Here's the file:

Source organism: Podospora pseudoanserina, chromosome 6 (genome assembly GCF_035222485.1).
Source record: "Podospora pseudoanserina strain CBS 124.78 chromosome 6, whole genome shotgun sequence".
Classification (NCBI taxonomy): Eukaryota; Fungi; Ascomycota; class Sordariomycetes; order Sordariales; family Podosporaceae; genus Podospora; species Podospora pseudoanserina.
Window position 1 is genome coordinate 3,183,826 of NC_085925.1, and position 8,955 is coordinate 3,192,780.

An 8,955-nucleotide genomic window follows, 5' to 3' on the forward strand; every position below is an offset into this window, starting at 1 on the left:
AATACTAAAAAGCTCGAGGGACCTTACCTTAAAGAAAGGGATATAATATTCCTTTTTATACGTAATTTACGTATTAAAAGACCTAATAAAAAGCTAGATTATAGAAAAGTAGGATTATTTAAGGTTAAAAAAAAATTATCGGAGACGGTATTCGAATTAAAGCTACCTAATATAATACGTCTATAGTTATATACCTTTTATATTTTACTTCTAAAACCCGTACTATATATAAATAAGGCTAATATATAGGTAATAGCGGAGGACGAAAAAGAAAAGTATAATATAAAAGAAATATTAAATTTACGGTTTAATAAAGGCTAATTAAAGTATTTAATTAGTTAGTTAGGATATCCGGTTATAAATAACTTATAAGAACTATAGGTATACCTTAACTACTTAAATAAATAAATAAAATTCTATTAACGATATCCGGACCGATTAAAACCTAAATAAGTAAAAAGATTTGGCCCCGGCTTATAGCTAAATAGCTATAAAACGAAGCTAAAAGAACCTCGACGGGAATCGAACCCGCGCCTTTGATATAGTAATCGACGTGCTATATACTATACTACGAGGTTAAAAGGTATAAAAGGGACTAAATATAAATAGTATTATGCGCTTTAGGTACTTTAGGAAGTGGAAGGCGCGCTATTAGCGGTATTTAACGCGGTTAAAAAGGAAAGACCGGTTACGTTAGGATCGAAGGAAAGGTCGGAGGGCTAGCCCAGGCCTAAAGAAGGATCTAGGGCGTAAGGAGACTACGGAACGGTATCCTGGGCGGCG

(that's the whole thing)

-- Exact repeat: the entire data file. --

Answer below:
Source organism: Podospora pseudoanserina, chromosome 6 (genome assembly GCF_035222485.1).
Source record: "Podospora pseudoanserina strain CBS 124.78 chromosome 6, whole genome shotgun sequence".
Classification (NCBI taxonomy): Eukaryota; Fungi; Ascomycota; class Sordariomycetes; order Sordariales; family Podosporaceae; genus Podospora; species Podospora pseudoanserina.
Window position 1 is genome coordinate 3,183,826 of NC_085925.1, and position 8,955 is coordinate 3,192,780.

An 8,955-nucleotide genomic window follows, 5' to 3' on the forward strand; every position below is an offset into this window, starting at 1 on the left:
AATACTAAAAAGCTCGAGGGACCTTACCTTAAAGAAAGGGATATAATATTCCTTTTTATACGTAATTTACGTATTAAAAGACCTAATAAAAAGCTAGATTATAGAAAAGTAGGATTATTTAAGGTTAAAAAAAAATTATCGGAGACGGTATTCGAATTAAAGCTACCTAATATAATACGTCTATAGTTATATACCTTTTATATTTTACTTCTAAAACCCGTACTATATATAAATAAGGCTAATATATAGGTAATAGCGGAGGACGAAAAAGAAAAGTATAATATAAAAGAAATATTAAATTTACGGTTTAATAAAGGCTAATTAAAGTATTTAATTAGTTAGTTAGGATATCCGGTTATAAATAACTTATAAGAACTATAGGTATACCTTAACTACTTAAATAAATAAATAAAATTCTATTAACGATATCCGGACCGATTAAAACCTAAATAAGTAAAAAGATTTGGCCCCGGCTTATAGCTAAATAGCTATAAAACGAAGCTAAAAGAACCTCGACGGGAATCGAACCCGCGCCTTTGATATAGTAATCGACGTGCTATATACTATACTACGAGGTTAAAAGGTATAAAAGGGACTAAATATAAATAGTATTATGCGCTTTAGGTACTTTAGGAAGTGGAAGGCGCGCTATTAGCGGTATTTAACGCGGTTAAAAAGGAAAGACCGGTTACGTTAGGATCGAAGGAAAGGTCGGAGGGCTAGCCCAGGCCTAAAGAAGGATCTAGGGCGTAAGGAGACTACGGAACGGTATCCTGGGCGGCG